consumer goods

Palengke vendors battle inflation: ‘Kaya pa rin, kahit hindi na kaya’

Lance Spencer Yu
Palengke vendors battle inflation: ‘Kaya pa rin, kahit hindi na kaya’

SHRINKING FOOD BUDGET. Members of women's group Gabriela, conduct a 'Palengke Challenge' at Quinta Market in Quiapo, Manila, to buy food with a P570 budget, the minimum wage for workers in the National Capital Region, on October 28, 2022.


Consumers have all felt the pinch of inflation. But with food prices still rising, how have wet market vendors been coping?

MANILA, Philippines – Food prices have continued climbing for months amid shortages, a weak peso, and disruptions to the global supply chain. October was no different, with inflation for the month racing to 7.7%, the highest in nearly fourteen years

Most consumers have already felt the recent food price hikes eating into their lunch money and shrinking their pantries. But for wet market vendors, inflation threatens their entire livelihood.

Scenes at the Moonwalk Talipapa and the adjacent Suki Market in Las Piñas one Saturday morning both revealed a slow-moving, sleepy crowd. Vendors hawked their freshest hauls but few buyers flitted from stall to stall. People mostly lingered around the spaces closest to the sidewalk. Deeper inside the palengke, there was hardly anyone at all – vendors or buyers.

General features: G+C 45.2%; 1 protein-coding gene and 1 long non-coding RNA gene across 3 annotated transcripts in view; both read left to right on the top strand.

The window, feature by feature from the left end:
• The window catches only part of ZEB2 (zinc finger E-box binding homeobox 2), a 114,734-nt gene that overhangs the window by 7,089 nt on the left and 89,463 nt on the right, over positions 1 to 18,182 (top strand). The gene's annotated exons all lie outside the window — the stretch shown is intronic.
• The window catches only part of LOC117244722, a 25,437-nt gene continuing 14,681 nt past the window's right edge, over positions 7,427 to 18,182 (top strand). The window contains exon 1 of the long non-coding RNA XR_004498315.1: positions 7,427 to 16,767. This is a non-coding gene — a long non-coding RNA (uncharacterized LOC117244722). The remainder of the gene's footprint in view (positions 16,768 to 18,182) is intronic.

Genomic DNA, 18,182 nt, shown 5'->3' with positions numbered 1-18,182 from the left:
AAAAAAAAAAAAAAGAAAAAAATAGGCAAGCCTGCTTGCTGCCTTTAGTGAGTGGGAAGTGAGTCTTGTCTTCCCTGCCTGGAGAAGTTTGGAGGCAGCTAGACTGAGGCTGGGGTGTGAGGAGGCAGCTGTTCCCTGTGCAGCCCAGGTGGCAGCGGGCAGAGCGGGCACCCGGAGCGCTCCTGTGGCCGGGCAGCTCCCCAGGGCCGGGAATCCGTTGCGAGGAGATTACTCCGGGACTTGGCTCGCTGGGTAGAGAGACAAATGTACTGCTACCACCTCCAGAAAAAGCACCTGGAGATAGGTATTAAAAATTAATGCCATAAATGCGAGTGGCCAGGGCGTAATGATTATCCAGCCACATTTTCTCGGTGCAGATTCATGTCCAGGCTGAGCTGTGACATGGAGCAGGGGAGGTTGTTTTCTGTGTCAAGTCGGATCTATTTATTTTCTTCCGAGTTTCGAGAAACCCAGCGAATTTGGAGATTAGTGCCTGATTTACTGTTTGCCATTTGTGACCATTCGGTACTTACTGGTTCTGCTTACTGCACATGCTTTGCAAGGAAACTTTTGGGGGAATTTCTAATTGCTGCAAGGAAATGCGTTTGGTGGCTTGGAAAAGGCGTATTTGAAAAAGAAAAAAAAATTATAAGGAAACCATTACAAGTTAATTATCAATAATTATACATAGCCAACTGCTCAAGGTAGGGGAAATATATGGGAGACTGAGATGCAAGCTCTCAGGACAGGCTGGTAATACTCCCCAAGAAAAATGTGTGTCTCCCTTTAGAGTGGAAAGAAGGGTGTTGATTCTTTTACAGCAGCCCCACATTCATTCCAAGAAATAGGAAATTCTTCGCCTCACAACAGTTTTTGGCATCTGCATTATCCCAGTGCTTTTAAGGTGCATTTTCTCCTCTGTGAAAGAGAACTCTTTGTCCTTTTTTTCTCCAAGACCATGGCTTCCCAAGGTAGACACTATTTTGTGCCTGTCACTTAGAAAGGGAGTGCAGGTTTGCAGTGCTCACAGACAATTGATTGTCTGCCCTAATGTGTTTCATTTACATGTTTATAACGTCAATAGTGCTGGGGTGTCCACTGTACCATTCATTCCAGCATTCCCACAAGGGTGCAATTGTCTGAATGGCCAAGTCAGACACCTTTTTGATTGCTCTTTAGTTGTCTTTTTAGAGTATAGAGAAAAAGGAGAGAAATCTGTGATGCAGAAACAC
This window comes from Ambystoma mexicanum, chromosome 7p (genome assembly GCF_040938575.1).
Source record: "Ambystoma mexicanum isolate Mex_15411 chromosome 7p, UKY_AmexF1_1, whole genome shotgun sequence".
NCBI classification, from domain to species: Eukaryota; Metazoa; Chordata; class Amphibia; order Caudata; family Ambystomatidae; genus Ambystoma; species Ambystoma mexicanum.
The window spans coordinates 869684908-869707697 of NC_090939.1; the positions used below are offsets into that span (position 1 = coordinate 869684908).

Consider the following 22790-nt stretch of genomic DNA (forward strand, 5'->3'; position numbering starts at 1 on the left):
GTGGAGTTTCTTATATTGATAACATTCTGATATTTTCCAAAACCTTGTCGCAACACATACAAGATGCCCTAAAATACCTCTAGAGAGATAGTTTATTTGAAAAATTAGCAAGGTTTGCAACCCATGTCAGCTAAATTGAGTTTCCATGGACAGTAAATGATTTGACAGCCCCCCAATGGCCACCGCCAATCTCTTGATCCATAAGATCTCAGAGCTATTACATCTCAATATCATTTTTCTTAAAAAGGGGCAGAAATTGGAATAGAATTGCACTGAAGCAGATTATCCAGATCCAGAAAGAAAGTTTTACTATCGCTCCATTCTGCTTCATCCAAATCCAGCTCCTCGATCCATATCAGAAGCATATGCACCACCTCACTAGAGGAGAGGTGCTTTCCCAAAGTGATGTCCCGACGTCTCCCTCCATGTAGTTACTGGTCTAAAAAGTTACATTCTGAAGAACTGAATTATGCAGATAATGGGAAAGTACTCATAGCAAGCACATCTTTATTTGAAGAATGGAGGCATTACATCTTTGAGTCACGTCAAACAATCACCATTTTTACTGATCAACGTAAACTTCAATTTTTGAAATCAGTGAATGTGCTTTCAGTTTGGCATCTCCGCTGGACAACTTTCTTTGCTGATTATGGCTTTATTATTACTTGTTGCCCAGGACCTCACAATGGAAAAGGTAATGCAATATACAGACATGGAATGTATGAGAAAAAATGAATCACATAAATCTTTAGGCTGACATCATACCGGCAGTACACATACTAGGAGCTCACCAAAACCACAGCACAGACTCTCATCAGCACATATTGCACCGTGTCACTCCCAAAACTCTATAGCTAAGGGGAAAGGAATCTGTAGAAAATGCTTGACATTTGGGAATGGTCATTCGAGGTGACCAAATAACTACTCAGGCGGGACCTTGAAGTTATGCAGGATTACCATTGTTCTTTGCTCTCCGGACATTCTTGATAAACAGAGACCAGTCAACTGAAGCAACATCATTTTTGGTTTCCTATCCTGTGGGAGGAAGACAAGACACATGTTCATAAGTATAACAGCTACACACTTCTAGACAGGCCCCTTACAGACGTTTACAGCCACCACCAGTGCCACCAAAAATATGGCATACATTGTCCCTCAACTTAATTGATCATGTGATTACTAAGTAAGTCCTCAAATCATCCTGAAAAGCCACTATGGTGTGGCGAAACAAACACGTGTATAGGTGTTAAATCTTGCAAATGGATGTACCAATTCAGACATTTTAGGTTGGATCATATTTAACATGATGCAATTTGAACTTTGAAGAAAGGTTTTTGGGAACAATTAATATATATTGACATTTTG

This has been a common sight ever since the COVID-19 pandemic had disrupted the usual heavy foot traffic along the area. Although the palengke remained open throughout the lockdowns, strict protocols and a general fear alike had reduced the buyers who frequented the stalls. 

Mary* recounted that while she and her fellow live seafood vendors have steadily recovered, the market was still far from returning to its pre-pandemic busy thrum.

Noon, mabili; talagang mabili. Halos wala sa kalahati ‘yung [benta] ngayon…. Matatagal na lang [ang natira]. Nagsi-alisan na ‘yung iba kasi sobrang lugi. Walang puhunan sila. E kami, survive lang kami,” she said.

(Before, business was brisk; really brisk. Now, we hardly sell even just half of what we used to sell…. The ones left are those who’ve been around for a long time. The others left since they were already losing a lot of money. They had no more capital. As for us, we’re just surviving.)

Vendors also shared that many of their suki or regular customers lost their jobs during the pandemic, putting their families into financial distress and consequently, tighter food budgets. At the peak of the pandemic, the Philippine Statistics Authority reported that one out of every six Filipinos was unemployed. (READ: Inflation pushes employed Filipinos to seek more work hours)

Inflation fears

Although the economy has since opened up, vendors now contend with the problem of food inflation. Food prices have generally gone up by 9.8% since last year, but the prices of some commodities have risen even faster. Following the local sugar supply crisis, cane and beet sugar prices have skyrocketed to 72.5% compared to October 2021. Meat prices have also risen by11.5%, and seafood prices are up by 9.4%.